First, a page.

Montage von Sechs Lichtstudien vom Jahre 1931, montage printed in 'Camera' periodical, 1941–42

Friendship with Schwitters[edit]

Huelsenbeck finished his training to become a doctor in 1920 and started to practice medicine; by the end of the year he had published the Dada Almanach and The History of Dadaism, two historical records that implied that Dada was at an end. In the aftermath, Hausmann's friendship with Kurt Schwitters deepened, and Hausmann started to take steps toward International Modernism. In September 1921, Hausmann, Höch, Schwitters and his wife Helma undertook an 'anti-dada' tour to Prague. As well as his recitals of sound poems, he also presented a manifesto describing a machine "capable of converting audio and visual signals interchangeably, that he later called the Optophone".[19] After many years of experimentation, this device was patented in London in 1935. He also took part in an exhibition of photomontages in Berlin in 1931, organised by César Domela Nieuwenhuis.[20]

In the late 1920s, he re-invented himself as a fashionable society photographer, and lived in a ménage à trois with his wife Hedwig and Vera Broido in the fashionable district of Charlottenburg, Berlin. Hannah Höch - by now herself living with a woman, the Dutch author Til Brugman – left a sketch of Hausmann around 1931:

"After I had offered to renew friendly relations and we met frequently (with Til as well). At the time he was living with Heda Mankowicz-Hausmann and Vera Broido in Kaiser-Friedrich-Straße in Charlottenburg. Elfrided Hausmann-Scheffer, Til and I went there often. But I always found it very boring. He was just acting the photographer, and the lover of Vera B, showing off terribly with what he could afford to buy now – the ésprit was all gone." Hannah Höch[21]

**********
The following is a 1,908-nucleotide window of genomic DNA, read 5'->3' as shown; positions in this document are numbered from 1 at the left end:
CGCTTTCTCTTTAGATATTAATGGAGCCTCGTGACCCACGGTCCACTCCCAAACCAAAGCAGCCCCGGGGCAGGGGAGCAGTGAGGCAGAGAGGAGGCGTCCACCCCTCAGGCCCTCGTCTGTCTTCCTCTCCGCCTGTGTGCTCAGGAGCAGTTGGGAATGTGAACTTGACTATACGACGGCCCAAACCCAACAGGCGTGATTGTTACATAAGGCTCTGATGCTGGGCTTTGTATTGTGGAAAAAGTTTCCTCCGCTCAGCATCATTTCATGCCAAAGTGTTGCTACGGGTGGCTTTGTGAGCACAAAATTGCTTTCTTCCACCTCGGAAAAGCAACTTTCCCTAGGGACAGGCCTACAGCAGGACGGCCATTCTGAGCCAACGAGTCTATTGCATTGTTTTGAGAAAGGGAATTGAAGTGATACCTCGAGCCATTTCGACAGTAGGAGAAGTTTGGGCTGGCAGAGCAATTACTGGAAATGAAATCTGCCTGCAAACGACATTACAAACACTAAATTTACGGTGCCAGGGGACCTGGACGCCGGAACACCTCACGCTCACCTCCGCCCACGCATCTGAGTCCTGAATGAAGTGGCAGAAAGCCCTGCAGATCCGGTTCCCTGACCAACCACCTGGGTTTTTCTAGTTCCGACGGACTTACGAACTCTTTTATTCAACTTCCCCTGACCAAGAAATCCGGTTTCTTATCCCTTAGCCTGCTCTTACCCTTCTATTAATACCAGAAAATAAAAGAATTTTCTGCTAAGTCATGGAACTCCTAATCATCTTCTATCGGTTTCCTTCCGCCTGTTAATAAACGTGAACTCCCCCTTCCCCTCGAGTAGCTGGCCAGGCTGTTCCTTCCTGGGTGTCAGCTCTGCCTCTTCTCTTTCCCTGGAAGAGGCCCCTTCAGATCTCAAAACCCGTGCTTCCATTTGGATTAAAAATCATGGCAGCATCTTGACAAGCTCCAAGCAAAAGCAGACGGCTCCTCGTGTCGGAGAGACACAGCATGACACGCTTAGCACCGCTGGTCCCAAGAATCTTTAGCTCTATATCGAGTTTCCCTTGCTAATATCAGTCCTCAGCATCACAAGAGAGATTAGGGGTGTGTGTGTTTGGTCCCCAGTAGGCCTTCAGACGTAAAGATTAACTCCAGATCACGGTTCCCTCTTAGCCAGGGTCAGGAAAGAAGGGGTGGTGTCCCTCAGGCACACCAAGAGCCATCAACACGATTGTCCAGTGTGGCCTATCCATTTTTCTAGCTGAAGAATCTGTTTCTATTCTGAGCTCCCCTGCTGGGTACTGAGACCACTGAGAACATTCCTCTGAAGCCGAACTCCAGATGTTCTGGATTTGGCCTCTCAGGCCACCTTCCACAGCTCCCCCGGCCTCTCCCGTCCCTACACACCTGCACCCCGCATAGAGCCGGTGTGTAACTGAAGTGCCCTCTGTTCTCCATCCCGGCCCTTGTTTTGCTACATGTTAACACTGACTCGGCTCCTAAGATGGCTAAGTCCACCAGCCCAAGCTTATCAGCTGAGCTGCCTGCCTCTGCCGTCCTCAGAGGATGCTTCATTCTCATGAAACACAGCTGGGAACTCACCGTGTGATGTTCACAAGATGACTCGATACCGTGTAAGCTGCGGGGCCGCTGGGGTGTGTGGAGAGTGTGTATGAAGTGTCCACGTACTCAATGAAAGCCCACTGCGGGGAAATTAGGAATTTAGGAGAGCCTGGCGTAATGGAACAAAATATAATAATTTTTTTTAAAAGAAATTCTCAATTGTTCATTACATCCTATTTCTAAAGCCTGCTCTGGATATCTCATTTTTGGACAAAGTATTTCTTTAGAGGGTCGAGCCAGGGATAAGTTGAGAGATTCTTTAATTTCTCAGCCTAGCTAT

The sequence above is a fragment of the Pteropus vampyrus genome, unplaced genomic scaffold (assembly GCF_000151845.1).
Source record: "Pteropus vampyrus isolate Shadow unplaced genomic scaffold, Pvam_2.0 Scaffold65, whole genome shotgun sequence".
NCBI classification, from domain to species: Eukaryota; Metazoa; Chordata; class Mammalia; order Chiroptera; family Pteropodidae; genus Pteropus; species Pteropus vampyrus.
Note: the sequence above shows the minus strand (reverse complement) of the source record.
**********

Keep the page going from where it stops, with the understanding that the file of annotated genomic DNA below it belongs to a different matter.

In later years, Hausmann exhibited his photographs widely, concentrating on nudes, landscapes and portraits. As Nazi persecution of avant-garde artists increased, he emigrated to Ibiza, where his photos concentrated on ethnographic motifs of pre-modern Ibizan life. He returned to Czechoslovakia in 1937, but was forced to flee again in 1938 after the German invasion. He moved to Paris, then Peyrat-le-Château, near Limoges, living there illegally with his Jewish wife Hedwig, in a quiet, secluded manner, until 1944 . After the Normandy landings in 1944, the pair finally moved to Limoges.

The war over, Hausmann was once again able to work openly as an artist. He resumed correspondence with Schwitters with the aim to collaborate on a poetry magazine, PIN, but Schwitter's death in 1948 stopped the project. He published books about Dada, including the autobiographical Courier Dada, (1958). He also worked on "photograms", photomontages and sound poetry, and even returned to painting in the Fifties.

Revival of interest in Dada[edit]

In the 1950s there was a revival of interest in Dada, especially in America. As interest grew, Hausmann began corresponding with a number of leading American artists, discussing Dada and its contemporary relevance. He refuted the term Neo-Dada, currently in vogue, which had been applied to a number of artists including Yves Klein and the Nouveau Réalistes, Robert Rauschenberg and Fluxus.